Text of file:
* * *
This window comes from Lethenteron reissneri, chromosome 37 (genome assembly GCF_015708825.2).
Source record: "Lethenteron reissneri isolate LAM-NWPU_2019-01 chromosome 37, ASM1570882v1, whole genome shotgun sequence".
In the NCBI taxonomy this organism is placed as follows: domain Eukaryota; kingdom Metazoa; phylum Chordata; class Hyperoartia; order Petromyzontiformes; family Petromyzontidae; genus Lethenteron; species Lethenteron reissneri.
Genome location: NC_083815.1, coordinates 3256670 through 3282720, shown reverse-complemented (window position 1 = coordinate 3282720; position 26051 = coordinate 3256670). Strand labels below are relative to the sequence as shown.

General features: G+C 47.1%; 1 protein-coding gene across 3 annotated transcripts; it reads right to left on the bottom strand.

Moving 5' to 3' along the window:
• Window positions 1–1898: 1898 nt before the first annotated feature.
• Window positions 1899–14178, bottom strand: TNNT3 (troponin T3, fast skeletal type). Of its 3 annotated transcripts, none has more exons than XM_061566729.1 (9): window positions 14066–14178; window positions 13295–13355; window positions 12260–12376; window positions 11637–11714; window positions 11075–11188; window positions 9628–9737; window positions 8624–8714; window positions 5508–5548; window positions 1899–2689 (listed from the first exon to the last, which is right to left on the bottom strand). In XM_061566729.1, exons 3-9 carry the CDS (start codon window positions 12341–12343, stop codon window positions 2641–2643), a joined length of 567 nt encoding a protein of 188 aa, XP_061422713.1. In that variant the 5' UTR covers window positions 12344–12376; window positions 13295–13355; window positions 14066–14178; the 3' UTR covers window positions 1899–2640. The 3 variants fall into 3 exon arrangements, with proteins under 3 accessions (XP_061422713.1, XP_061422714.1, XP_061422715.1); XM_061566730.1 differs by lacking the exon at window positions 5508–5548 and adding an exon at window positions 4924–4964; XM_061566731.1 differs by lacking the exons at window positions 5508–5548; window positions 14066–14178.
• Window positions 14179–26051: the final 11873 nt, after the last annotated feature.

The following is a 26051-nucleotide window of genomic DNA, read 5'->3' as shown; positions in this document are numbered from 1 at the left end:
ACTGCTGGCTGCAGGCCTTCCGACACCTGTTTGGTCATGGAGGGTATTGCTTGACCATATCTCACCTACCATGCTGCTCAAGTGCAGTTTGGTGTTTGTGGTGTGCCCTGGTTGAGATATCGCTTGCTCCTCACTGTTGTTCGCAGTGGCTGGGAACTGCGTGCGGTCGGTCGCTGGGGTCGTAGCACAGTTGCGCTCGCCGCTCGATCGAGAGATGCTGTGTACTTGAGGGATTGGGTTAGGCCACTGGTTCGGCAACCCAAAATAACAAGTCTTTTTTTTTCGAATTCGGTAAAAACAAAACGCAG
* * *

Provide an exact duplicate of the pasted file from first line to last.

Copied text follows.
This window comes from Lethenteron reissneri, chromosome 37 (genome assembly GCF_015708825.2).
Source record: "Lethenteron reissneri isolate LAM-NWPU_2019-01 chromosome 37, ASM1570882v1, whole genome shotgun sequence".
In the NCBI taxonomy this organism is placed as follows: domain Eukaryota; kingdom Metazoa; phylum Chordata; class Hyperoartia; order Petromyzontiformes; family Petromyzontidae; genus Lethenteron; species Lethenteron reissneri.
Genome location: NC_083815.1, coordinates 3256670 through 3282720, shown reverse-complemented (window position 1 = coordinate 3282720; position 26051 = coordinate 3256670). Strand labels below are relative to the sequence as shown.

General features: G+C 47.1%; 1 protein-coding gene across 3 annotated transcripts; it reads right to left on the bottom strand.

Moving 5' to 3' along the window:
• Window positions 1–1898: 1898 nt before the first annotated feature.
• Window positions 1899–14178, bottom strand: TNNT3 (troponin T3, fast skeletal type). Of its 3 annotated transcripts, none has more exons than XM_061566729.1 (9): window positions 14066–14178; window positions 13295–13355; window positions 12260–12376; window positions 11637–11714; window positions 11075–11188; window positions 9628–9737; window positions 8624–8714; window positions 5508–5548; window positions 1899–2689 (listed from the first exon to the last, which is right to left on the bottom strand). In XM_061566729.1, exons 3-9 carry the CDS (start codon window positions 12341–12343, stop codon window positions 2641–2643), a joined length of 567 nt encoding a protein of 188 aa, XP_061422713.1. In that variant the 5' UTR covers window positions 12344–12376; window positions 13295–13355; window positions 14066–14178; the 3' UTR covers window positions 1899–2640. The 3 variants fall into 3 exon arrangements, with proteins under 3 accessions (XP_061422713.1, XP_061422714.1, XP_061422715.1); XM_061566730.1 differs by lacking the exon at window positions 5508–5548 and adding an exon at window positions 4924–4964; XM_061566731.1 differs by lacking the exons at window positions 5508–5548; window positions 14066–14178.
• Window positions 14179–26051: the final 11873 nt, after the last annotated feature.

The following is a 26051-nucleotide window of genomic DNA, read 5'->3' as shown; positions in this document are numbered from 1 at the left end:
ACTGCTGGCTGCAGGCCTTCCGACACCTGTTTGGTCATGGAGGGTATTGCTTGACCATATCTCACCTACCATGCTGCTCAAGTGCAGTTTGGTGTTTGTGGTGTGCCCTGGTTGAGATATCGCTTGCTCCTCACTGTTGTTCGCAGTGGCTGGGAACTGCGTGCGGTCGGTCGCTGGGGTCGTAGCACAGTTGCGCTCGCCGCTCGATCGAGAGATGCTGTGTACTTGAGGGATTGGGTTAGGCCACTGGTTCGGCAACCCAAAATAACAAGTCTTTTTTTTTCGAATTCGGTAAAAACAAAACGCAG